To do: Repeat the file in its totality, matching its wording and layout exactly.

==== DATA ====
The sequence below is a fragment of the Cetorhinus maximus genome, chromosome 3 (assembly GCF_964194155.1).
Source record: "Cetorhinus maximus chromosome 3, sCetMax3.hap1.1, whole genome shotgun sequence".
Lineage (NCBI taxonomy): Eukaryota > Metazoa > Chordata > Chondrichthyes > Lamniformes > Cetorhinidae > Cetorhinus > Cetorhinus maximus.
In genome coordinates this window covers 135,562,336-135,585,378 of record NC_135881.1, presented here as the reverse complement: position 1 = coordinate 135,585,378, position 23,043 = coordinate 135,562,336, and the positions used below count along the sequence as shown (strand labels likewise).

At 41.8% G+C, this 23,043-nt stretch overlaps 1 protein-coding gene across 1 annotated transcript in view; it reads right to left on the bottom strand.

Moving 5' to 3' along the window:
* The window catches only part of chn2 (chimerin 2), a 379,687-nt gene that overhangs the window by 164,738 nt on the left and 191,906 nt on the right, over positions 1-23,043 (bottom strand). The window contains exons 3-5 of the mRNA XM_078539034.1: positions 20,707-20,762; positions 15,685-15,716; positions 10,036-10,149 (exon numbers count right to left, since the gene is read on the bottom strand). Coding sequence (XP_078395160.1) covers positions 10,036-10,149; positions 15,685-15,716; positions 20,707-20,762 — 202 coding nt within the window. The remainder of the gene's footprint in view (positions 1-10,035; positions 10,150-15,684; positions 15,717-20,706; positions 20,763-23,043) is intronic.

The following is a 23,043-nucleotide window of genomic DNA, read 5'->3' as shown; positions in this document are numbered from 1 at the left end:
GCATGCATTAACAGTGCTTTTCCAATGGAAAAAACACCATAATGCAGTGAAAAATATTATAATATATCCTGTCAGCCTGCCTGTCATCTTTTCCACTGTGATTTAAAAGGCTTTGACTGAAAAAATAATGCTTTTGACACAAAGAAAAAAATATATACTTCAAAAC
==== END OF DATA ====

The sequence below is a fragment of the Cetorhinus maximus genome, chromosome 3 (assembly GCF_964194155.1).
Source record: "Cetorhinus maximus chromosome 3, sCetMax3.hap1.1, whole genome shotgun sequence".
Lineage (NCBI taxonomy): Eukaryota > Metazoa > Chordata > Chondrichthyes > Lamniformes > Cetorhinidae > Cetorhinus > Cetorhinus maximus.
In genome coordinates this window covers 135,562,336-135,585,378 of record NC_135881.1, presented here as the reverse complement: position 1 = coordinate 135,585,378, position 23,043 = coordinate 135,562,336, and the positions used below count along the sequence as shown (strand labels likewise).

At 41.8% G+C, this 23,043-nt stretch overlaps 1 protein-coding gene across 1 annotated transcript in view; it reads right to left on the bottom strand.

Moving 5' to 3' along the window:
* The window catches only part of chn2 (chimerin 2), a 379,687-nt gene that overhangs the window by 164,738 nt on the left and 191,906 nt on the right, over positions 1-23,043 (bottom strand). The window contains exons 3-5 of the mRNA XM_078539034.1: positions 20,707-20,762; positions 15,685-15,716; positions 10,036-10,149 (exon numbers count right to left, since the gene is read on the bottom strand). Coding sequence (XP_078395160.1) covers positions 10,036-10,149; positions 15,685-15,716; positions 20,707-20,762 — 202 coding nt within the window. The remainder of the gene's footprint in view (positions 1-10,035; positions 10,150-15,684; positions 15,717-20,706; positions 20,763-23,043) is intronic.

The following is a 23,043-nucleotide window of genomic DNA, read 5'->3' as shown; positions in this document are numbered from 1 at the left end:
GCATGCATTAACAGTGCTTTTCCAATGGAAAAAACACCATAATGCAGTGAAAAATATTATAATATATCCTGTCAGCCTGCCTGTCATCTTTTCCACTGTGATTTAAAAGGCTTTGACTGAAAAAATAATGCTTTTGACACAAAGAAAAAAATATATACTTCAAAAC